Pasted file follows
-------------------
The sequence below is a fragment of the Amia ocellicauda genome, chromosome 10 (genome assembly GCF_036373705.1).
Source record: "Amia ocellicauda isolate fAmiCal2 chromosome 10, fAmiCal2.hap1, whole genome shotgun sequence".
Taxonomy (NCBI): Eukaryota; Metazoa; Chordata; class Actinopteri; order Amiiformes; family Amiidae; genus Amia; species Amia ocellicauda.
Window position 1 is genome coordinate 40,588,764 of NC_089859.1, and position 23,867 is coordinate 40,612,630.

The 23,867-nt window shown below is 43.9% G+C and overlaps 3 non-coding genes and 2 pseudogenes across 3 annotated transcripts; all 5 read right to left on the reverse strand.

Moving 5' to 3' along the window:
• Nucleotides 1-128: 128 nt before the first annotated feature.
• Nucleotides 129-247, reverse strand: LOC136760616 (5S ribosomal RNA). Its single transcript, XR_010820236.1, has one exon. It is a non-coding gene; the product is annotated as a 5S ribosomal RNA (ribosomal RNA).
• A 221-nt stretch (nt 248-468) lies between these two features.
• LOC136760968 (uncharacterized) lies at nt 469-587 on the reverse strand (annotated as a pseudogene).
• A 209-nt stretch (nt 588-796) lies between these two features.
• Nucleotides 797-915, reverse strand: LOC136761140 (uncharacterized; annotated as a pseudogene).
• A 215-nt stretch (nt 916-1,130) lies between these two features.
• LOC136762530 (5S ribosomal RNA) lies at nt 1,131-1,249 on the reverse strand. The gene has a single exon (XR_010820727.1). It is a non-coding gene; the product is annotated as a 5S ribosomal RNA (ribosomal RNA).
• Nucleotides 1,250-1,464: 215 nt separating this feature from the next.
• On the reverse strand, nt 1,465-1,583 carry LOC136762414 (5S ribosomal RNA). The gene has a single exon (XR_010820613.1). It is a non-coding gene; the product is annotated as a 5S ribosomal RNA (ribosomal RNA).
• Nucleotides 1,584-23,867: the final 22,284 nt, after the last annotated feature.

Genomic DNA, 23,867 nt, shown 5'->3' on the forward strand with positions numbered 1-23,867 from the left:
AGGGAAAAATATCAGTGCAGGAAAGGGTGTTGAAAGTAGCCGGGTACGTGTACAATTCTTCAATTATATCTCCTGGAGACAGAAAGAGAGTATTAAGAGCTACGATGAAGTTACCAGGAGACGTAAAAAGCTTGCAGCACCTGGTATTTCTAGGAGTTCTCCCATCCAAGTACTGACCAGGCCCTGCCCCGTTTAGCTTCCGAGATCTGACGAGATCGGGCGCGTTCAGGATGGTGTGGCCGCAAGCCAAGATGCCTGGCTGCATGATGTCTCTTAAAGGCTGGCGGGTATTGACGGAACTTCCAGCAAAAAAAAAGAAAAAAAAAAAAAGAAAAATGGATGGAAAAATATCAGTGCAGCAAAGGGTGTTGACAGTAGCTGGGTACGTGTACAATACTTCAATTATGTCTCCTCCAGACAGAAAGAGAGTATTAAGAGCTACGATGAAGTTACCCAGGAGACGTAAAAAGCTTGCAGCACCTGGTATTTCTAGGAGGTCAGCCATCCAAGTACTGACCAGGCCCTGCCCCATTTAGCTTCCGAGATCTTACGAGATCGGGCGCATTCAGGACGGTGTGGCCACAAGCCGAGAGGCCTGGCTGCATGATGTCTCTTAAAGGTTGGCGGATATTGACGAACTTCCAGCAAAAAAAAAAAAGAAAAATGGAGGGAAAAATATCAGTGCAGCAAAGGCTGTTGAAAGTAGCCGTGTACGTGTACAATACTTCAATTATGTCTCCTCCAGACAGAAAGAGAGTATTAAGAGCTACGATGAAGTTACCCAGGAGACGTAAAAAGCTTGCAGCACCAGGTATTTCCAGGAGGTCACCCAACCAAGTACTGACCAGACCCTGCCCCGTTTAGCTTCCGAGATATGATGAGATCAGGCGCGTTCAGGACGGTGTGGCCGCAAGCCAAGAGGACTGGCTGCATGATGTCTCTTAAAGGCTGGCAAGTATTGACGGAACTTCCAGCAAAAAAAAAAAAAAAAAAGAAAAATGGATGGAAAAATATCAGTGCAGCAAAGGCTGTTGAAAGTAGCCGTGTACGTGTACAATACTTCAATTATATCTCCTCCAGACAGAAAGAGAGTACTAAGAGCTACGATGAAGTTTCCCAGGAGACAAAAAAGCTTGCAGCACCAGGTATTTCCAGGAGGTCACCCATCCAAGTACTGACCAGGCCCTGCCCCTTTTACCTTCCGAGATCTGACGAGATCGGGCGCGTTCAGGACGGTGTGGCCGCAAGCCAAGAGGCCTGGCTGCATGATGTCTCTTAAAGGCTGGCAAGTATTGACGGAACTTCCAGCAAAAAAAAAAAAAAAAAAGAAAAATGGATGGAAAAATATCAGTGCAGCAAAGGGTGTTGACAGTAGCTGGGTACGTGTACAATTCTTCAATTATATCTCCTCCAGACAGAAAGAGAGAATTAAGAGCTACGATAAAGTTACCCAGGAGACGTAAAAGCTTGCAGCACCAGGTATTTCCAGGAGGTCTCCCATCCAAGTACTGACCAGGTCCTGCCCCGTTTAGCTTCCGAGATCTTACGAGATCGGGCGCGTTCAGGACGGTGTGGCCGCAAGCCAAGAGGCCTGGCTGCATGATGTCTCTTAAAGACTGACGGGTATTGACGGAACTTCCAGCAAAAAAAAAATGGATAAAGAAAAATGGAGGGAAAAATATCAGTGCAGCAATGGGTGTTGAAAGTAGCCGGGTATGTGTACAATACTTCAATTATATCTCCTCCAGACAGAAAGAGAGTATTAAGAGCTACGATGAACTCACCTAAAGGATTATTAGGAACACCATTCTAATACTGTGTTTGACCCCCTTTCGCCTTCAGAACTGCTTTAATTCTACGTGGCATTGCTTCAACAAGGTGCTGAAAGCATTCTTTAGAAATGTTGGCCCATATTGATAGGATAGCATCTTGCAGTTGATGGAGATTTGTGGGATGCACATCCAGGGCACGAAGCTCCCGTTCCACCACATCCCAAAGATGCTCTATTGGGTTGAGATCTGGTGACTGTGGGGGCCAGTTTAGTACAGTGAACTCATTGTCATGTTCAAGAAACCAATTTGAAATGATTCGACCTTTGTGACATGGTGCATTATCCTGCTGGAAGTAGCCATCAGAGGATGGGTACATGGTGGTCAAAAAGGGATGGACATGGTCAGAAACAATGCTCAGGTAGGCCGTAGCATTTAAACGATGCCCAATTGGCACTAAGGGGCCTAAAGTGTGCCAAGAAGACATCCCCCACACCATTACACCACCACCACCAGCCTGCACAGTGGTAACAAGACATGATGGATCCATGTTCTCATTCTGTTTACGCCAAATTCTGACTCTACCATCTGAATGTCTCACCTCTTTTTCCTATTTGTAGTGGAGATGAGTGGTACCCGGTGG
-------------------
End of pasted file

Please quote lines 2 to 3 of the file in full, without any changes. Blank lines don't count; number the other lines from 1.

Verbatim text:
Source record: "Amia ocellicauda isolate fAmiCal2 chromosome 10, fAmiCal2.hap1, whole genome shotgun sequence".
Taxonomy (NCBI): Eukaryota; Metazoa; Chordata; class Actinopteri; order Amiiformes; family Amiidae; genus Amia; species Amia ocellicauda.